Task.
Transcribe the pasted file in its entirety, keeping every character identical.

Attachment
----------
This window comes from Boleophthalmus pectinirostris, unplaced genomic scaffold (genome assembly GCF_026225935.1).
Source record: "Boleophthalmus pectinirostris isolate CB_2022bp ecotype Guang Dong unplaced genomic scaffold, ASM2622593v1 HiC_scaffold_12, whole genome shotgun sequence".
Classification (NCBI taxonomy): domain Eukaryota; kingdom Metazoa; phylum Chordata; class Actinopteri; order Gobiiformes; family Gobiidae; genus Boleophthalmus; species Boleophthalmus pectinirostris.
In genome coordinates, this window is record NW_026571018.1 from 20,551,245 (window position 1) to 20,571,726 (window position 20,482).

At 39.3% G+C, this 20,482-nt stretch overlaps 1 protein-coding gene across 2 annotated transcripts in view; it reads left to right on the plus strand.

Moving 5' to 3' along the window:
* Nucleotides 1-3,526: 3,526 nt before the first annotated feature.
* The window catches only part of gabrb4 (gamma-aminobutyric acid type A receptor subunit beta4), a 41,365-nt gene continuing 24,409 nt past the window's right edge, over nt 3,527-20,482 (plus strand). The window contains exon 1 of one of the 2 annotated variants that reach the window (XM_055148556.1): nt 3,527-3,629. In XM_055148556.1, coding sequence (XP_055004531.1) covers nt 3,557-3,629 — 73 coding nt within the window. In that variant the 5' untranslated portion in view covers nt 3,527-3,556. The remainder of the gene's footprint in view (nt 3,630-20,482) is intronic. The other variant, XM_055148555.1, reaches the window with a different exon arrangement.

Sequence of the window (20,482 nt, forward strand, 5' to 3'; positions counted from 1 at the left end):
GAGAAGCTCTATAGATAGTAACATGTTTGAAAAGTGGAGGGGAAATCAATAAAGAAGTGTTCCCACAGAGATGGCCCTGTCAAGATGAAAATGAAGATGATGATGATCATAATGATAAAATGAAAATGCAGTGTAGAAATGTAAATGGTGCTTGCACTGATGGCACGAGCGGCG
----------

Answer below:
This window comes from Boleophthalmus pectinirostris, unplaced genomic scaffold (genome assembly GCF_026225935.1).
Source record: "Boleophthalmus pectinirostris isolate CB_2022bp ecotype Guang Dong unplaced genomic scaffold, ASM2622593v1 HiC_scaffold_12, whole genome shotgun sequence".
Classification (NCBI taxonomy): domain Eukaryota; kingdom Metazoa; phylum Chordata; class Actinopteri; order Gobiiformes; family Gobiidae; genus Boleophthalmus; species Boleophthalmus pectinirostris.
In genome coordinates, this window is record NW_026571018.1 from 20,551,245 (window position 1) to 20,571,726 (window position 20,482).

At 39.3% G+C, this 20,482-nt stretch overlaps 1 protein-coding gene across 2 annotated transcripts in view; it reads left to right on the plus strand.

Moving 5' to 3' along the window:
* Nucleotides 1-3,526: 3,526 nt before the first annotated feature.
* The window catches only part of gabrb4 (gamma-aminobutyric acid type A receptor subunit beta4), a 41,365-nt gene continuing 24,409 nt past the window's right edge, over nt 3,527-20,482 (plus strand). The window contains exon 1 of one of the 2 annotated variants that reach the window (XM_055148556.1): nt 3,527-3,629. In XM_055148556.1, coding sequence (XP_055004531.1) covers nt 3,557-3,629 — 73 coding nt within the window. In that variant the 5' untranslated portion in view covers nt 3,527-3,556. The remainder of the gene's footprint in view (nt 3,630-20,482) is intronic. The other variant, XM_055148555.1, reaches the window with a different exon arrangement.

Sequence of the window (20,482 nt, forward strand, 5' to 3'; positions counted from 1 at the left end):
GAGAAGCTCTATAGATAGTAACATGTTTGAAAAGTGGAGGGGAAATCAATAAAGAAGTGTTCCCACAGAGATGGCCCTGTCAAGATGAAAATGAAGATGATGATGATCATAATGATAAAATGAAAATGCAGTGTAGAAATGTAAATGGTGCTTGCACTGATGGCACGAGCGGCG